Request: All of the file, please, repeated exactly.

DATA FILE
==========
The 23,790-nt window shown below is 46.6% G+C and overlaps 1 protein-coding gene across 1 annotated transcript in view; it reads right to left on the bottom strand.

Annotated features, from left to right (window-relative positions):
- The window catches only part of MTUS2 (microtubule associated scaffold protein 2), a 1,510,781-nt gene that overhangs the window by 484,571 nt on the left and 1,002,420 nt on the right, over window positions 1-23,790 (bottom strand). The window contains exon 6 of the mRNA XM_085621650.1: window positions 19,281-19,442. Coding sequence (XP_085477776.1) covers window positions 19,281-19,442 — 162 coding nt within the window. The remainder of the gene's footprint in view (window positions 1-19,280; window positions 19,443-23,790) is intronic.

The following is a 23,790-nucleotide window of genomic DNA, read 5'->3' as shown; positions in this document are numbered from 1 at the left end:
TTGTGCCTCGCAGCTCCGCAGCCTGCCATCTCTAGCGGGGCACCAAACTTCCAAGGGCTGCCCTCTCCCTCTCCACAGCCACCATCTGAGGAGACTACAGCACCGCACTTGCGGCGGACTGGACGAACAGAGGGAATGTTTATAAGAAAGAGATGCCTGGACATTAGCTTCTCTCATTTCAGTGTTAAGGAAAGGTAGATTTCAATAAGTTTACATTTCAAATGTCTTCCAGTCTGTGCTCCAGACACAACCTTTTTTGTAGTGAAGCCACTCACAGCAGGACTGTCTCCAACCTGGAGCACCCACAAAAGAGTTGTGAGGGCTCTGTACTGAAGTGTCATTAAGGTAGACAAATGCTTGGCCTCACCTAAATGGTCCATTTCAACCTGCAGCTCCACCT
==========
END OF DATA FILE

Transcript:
The 23,790-nt window shown below is 46.6% G+C and overlaps 1 protein-coding gene across 1 annotated transcript in view; it reads right to left on the bottom strand.

Annotated features, from left to right (window-relative positions):
- The window catches only part of MTUS2 (microtubule associated scaffold protein 2), a 1,510,781-nt gene that overhangs the window by 484,571 nt on the left and 1,002,420 nt on the right, over window positions 1-23,790 (bottom strand). The window contains exon 6 of the mRNA XM_085621650.1: window positions 19,281-19,442. Coding sequence (XP_085477776.1) covers window positions 19,281-19,442 — 162 coding nt within the window. The remainder of the gene's footprint in view (window positions 1-19,280; window positions 19,443-23,790) is intronic.

The following is a 23,790-nucleotide window of genomic DNA, read 5'->3' as shown; positions in this document are numbered from 1 at the left end:
TTGTGCCTCGCAGCTCCGCAGCCTGCCATCTCTAGCGGGGCACCAAACTTCCAAGGGCTGCCCTCTCCCTCTCCACAGCCACCATCTGAGGAGACTACAGCACCGCACTTGCGGCGGACTGGACGAACAGAGGGAATGTTTATAAGAAAGAGATGCCTGGACATTAGCTTCTCTCATTTCAGTGTTAAGGAAAGGTAGATTTCAATAAGTTTACATTTCAAATGTCTTCCAGTCTGTGCTCCAGACACAACCTTTTTTGTAGTGAAGCCACTCACAGCAGGACTGTCTCCAACCTGGAGCACCCACAAAAGAGTTGTGAGGGCTCTGTACTGAAGTGTCATTAAGGTAGACAAATGCTTGGCCTCACCTAAATGGTCCATTTCAACCTGCAGCTCCACCT